Brevoort then took the stage. “This is the earliest in the morning I’ve ever seen Joe Quesada,” Brevoort joked, “so you know this is important.”
Brevoort acknowledged that fans had asked for a break from big events and Marvel largely took the last year off, but is now returning with a story “as ambitious as ‘Civil War.'” The series itself will be 7-issues, and Ed Brubaker will be writing a prelude with Cap and Namor, with a title to be named later.
“There is a concealed act at the center of the Marvel universe that was committed a number of years ago, and it will change everything,” Brevoort said. “And that, in essence, is what ‘Fear Itself’ is all about.”
Brevoort brought Alonso on stage and, before handing the mic over, noted that readers can choose to just read the core series but many series will also be involved.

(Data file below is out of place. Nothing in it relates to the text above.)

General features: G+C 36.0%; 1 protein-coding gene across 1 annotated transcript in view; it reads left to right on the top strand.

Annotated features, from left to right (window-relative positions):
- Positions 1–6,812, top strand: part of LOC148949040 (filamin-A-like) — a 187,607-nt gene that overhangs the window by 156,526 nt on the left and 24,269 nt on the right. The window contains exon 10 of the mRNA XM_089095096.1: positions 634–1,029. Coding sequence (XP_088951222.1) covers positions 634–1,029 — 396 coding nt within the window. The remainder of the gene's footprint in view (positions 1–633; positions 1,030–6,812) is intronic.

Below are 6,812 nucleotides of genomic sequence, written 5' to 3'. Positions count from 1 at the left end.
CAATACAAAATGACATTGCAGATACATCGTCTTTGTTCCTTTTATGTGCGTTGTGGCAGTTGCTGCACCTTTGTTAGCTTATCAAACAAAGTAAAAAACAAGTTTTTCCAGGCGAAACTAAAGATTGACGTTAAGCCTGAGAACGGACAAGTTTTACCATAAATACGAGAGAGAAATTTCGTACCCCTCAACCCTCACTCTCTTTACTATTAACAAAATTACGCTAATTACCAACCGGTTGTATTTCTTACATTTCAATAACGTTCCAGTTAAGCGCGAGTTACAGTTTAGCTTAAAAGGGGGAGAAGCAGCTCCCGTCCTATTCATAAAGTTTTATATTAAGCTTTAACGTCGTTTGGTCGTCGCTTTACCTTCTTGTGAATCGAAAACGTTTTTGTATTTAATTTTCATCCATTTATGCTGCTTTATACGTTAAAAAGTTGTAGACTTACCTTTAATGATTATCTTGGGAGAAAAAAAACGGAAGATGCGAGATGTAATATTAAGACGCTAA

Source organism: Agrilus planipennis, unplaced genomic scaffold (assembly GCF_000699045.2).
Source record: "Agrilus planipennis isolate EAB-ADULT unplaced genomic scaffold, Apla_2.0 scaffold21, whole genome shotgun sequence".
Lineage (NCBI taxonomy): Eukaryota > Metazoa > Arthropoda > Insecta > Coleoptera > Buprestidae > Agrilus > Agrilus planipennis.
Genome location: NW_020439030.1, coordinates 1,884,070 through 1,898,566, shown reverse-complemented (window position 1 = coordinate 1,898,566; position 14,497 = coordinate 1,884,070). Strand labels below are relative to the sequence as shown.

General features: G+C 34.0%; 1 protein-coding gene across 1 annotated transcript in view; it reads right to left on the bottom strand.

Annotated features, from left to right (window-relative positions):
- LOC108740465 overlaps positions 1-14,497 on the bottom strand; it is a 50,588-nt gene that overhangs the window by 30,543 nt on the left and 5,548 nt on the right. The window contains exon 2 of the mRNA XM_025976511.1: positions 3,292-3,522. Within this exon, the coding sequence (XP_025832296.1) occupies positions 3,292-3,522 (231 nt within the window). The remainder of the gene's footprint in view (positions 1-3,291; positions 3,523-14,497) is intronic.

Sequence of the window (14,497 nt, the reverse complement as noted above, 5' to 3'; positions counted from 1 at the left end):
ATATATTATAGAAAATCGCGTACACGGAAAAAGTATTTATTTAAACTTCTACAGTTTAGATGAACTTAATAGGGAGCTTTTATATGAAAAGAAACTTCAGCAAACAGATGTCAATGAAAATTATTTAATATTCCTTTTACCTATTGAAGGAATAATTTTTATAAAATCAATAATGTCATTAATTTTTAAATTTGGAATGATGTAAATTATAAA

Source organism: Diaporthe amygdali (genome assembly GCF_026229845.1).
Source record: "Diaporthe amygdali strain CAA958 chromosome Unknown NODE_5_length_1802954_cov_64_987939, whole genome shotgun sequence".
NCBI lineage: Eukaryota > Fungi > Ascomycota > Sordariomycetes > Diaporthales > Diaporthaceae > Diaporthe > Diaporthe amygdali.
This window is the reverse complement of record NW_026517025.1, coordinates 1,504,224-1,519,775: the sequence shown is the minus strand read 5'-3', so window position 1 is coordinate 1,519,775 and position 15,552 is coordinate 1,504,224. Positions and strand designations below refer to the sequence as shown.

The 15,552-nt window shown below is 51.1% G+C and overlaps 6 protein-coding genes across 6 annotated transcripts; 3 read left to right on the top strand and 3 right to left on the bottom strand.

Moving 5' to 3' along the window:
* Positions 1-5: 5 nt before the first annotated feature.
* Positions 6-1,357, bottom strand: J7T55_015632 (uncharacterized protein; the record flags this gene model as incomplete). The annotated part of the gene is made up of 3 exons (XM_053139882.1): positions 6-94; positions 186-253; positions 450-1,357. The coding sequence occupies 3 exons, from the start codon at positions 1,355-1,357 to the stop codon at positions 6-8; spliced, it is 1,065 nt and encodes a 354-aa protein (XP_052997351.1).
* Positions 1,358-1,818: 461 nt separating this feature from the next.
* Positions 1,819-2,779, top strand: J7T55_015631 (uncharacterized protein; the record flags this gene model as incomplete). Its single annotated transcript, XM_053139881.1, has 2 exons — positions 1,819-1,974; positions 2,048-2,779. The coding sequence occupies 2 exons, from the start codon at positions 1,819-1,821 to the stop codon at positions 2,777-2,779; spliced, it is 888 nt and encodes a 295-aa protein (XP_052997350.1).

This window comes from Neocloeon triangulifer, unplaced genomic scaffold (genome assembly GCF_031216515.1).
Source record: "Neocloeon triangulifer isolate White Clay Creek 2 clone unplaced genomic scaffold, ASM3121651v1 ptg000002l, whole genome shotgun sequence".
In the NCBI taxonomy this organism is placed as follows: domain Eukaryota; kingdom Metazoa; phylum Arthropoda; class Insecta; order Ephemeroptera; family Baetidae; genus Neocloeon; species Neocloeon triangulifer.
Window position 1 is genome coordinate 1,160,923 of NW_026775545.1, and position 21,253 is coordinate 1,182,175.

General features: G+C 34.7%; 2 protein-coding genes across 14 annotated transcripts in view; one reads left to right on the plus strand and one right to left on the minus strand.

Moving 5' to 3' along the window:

Alsono took over saying “Fear Itself” is “an extinction-level event.” “It’s a major event that involves everyone–expect major participation from X-Men, from Dracula … and alliances you wouldn’t have expected.”
Brevoort added that Marvel had been “setting up some dominoes” for a while now, some of which readers will have recognized and others will have been glossed over.
The editors then opened the floor to questions.
“It’s undeniable that there’s a certain… something in the air,” Quesada said when asked about fear’s connection to current events in comparrison to “Civil War.” Brevoort added, “‘Civil War’ touches on a number of issues, but it was at heart a superhero story,” adding, “we’re doing a similar thing with ‘Fear Itself.'”